I was taken by the scale and practical qualities it possessed...
The design of this round yet pointy pot was to store water in a hot environment. In order to do this the pot had a round bottom for stability on the sand, so that it could be dug into the ground away from the heat of the sun and for ease when carrying.
It had a big round belly, a small neck, a sturdy lip and three coiled lug handles that bridged the distance of the neck and chest. The main body of the pot was covered in nobbles of clay.
This pot and others like it were normally low fired in pits which left a smokey effect and sometimes a red/orange glow on the surface. Animal fat was readily available and this was rubbed into the porous surface then burnished as a way to make the pots water tight.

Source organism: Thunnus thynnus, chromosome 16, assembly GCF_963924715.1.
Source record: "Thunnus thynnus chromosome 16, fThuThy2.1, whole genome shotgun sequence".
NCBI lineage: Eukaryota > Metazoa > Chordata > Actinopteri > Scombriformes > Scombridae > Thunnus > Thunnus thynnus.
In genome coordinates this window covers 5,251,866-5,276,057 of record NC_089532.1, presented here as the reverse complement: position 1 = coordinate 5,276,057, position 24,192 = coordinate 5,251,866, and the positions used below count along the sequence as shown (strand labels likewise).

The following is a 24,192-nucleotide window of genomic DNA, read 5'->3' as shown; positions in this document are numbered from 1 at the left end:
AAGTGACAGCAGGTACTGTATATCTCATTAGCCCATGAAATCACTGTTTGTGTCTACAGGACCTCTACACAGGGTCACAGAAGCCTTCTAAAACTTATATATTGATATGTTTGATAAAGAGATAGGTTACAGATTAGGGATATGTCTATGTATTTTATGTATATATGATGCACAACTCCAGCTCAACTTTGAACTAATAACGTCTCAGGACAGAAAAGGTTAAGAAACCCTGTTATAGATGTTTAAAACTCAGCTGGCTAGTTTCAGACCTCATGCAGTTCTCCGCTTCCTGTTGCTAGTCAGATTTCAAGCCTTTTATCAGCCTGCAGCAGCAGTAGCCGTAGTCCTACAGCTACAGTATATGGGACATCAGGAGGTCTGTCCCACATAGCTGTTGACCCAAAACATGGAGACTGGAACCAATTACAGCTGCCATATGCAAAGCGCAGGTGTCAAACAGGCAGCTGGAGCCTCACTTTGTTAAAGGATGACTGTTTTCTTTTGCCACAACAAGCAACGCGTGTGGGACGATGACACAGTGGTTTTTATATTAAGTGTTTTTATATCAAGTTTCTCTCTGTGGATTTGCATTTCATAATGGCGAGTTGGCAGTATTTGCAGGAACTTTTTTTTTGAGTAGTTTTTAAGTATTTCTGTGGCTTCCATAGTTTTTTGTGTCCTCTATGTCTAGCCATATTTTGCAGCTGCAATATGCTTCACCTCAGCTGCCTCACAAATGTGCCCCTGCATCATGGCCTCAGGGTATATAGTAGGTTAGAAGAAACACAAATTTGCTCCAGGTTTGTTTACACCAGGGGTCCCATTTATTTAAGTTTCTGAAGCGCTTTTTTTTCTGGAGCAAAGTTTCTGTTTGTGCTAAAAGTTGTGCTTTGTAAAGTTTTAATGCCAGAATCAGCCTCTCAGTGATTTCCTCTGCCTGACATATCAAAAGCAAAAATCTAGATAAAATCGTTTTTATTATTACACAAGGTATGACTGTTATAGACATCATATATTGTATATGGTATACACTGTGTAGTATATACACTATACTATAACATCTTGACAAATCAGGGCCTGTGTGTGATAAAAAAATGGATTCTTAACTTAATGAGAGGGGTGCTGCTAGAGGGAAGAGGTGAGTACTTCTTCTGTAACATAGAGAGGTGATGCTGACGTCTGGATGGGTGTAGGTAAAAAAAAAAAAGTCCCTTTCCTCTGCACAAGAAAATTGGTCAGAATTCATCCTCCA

This is the pot from the British Museum
The shape and surface of my beads are influenced by the similarities between pots and the human body. The way a mug has a belly, a foot, a handle to fit your hand and a lip to fit your mouth. These beads may have belly's, lips, legs, necks and arms, and a polished skin like surface.
Shapes are developing every time I sit down at my desk to make and working with red clay again has brought back this passion for African pottery once more.
....have a peek at my work at www.raggedrobyn.etsy.com